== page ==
Doc is world-famous and yet he wants to be remembered as a “regular person.” He was a humble,  spiritual and soulful man. He leads a comfortable but modest life-style. We went out to lunch for some good country cooking. All told it was a most excellent visit. I couldn’t begin to tell you how to get there. All I know is it was way up in the mountains. I was a bit under the weather that day and slept part of the way so I was lost. I send thanks to Harrill Blanton for the invitation; it was a trip to remember.

        By the way, my show with Al Dunkleman this Tuesday the 20th to open for Doyle Dykes at Shelby Music Center will start at 6:30 and Doyle goes on at 7:00 PM.

A Day Back at Work/Upcoming Shows

September 15, 2011

        My first day at work was great fun. I saw several of my favorite patients, took their history, and did my best to commit their personal saga  to memory and then pass it on to the doc of record for the day. It was old home week; all hugs and handshakes, high fives and homegrown tomatoes. Maybe a small town southen doc ain’t glamorous but is sure rates high for emotional satisfaction. My role is different for now, but at least I am there. Besides, where else can you get two docs for the price of one?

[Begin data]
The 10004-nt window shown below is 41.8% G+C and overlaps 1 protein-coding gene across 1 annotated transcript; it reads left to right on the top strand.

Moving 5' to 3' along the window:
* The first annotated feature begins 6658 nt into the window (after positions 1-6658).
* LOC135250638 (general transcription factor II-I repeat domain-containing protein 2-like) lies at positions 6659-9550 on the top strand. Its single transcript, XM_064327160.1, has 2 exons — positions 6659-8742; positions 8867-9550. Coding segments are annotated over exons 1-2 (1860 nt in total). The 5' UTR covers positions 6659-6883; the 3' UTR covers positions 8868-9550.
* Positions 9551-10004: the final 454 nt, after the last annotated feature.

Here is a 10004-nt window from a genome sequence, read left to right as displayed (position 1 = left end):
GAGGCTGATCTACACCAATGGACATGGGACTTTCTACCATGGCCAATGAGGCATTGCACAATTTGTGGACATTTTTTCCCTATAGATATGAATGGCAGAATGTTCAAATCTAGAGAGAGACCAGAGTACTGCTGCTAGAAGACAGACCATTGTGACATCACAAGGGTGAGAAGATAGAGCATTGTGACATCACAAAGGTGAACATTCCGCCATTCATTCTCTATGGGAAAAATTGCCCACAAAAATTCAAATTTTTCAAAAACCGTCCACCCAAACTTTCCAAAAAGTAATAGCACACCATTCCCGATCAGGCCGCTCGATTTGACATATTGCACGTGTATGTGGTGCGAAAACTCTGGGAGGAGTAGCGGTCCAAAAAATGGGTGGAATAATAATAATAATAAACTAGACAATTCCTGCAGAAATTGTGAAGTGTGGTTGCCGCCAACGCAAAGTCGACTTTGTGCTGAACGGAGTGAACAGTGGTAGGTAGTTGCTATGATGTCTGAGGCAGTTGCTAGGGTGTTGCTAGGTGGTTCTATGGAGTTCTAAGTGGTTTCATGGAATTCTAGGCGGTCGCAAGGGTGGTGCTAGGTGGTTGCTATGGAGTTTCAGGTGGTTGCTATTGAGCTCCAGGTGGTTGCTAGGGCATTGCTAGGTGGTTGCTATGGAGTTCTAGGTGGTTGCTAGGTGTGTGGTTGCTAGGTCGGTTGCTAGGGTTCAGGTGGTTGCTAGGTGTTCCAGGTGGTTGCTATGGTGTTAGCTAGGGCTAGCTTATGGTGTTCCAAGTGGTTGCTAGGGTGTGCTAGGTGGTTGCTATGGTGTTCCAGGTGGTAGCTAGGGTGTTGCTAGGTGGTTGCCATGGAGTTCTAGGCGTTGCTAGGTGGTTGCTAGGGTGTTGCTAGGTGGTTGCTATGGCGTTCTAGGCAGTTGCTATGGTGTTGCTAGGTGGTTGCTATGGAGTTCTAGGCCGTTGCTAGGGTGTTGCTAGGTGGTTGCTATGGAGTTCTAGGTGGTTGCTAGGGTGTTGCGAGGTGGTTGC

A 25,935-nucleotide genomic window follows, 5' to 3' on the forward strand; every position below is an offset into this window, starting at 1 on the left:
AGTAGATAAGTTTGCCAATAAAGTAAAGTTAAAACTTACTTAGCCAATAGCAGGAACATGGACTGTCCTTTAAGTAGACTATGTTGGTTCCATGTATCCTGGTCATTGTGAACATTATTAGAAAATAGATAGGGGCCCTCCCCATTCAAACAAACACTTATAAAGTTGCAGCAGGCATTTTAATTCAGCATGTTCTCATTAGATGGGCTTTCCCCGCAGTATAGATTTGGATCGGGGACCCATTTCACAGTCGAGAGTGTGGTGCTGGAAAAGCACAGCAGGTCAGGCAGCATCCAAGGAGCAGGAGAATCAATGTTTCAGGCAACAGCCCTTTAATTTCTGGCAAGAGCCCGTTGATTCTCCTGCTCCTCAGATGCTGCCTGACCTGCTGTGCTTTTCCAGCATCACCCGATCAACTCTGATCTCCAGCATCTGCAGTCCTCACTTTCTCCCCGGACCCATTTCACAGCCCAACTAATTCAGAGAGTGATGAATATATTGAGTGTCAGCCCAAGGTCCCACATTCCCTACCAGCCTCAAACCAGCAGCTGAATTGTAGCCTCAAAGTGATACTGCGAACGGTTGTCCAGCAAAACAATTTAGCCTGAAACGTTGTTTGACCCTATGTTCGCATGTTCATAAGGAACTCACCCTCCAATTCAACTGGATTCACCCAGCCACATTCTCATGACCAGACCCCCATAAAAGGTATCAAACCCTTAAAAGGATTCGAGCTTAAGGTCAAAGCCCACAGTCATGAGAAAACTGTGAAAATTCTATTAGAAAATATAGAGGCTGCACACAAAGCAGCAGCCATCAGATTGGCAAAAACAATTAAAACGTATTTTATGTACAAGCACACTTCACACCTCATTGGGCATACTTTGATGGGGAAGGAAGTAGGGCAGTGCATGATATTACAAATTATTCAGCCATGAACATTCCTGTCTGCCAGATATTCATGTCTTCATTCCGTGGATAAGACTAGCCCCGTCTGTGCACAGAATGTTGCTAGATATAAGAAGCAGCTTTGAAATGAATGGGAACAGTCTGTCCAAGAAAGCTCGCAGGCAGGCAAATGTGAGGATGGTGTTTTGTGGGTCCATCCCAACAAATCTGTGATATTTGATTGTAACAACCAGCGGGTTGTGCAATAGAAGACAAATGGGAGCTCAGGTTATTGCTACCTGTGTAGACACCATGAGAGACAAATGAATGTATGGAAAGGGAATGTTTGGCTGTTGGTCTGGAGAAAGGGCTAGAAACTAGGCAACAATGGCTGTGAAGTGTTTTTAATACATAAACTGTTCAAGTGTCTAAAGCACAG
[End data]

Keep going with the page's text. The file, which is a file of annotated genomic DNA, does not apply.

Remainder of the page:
My Rx is working. I am feeling better and up to a few music/book shows a month.

        This Saturday at 2:00 I play with Al Dunkleman at the Boiling Springs, N.C. 100th birthday celebration. This is an all day festival and we play from 2:00-3:00. There will be other local and regional bands playing too. I love festivals. My daughter will be in town. She was raised on ’em so she and my wife will be there too. Y’all come out- can’t beat the price. (it’s free) I assume there will arts and crafts and vendors and good food; usual festival fare.

        And don’t forget Doyle Dykes will be at Shelby Music Center this Tuesday September 20th. There is a twenty dollar coverage charge for him but as I indicated a couple posts ago, he is more than worth it.

        Hope to see you out to support live music.

Dr. B

And the Rest of the Story (The Comeback Kid)

September 11, 2011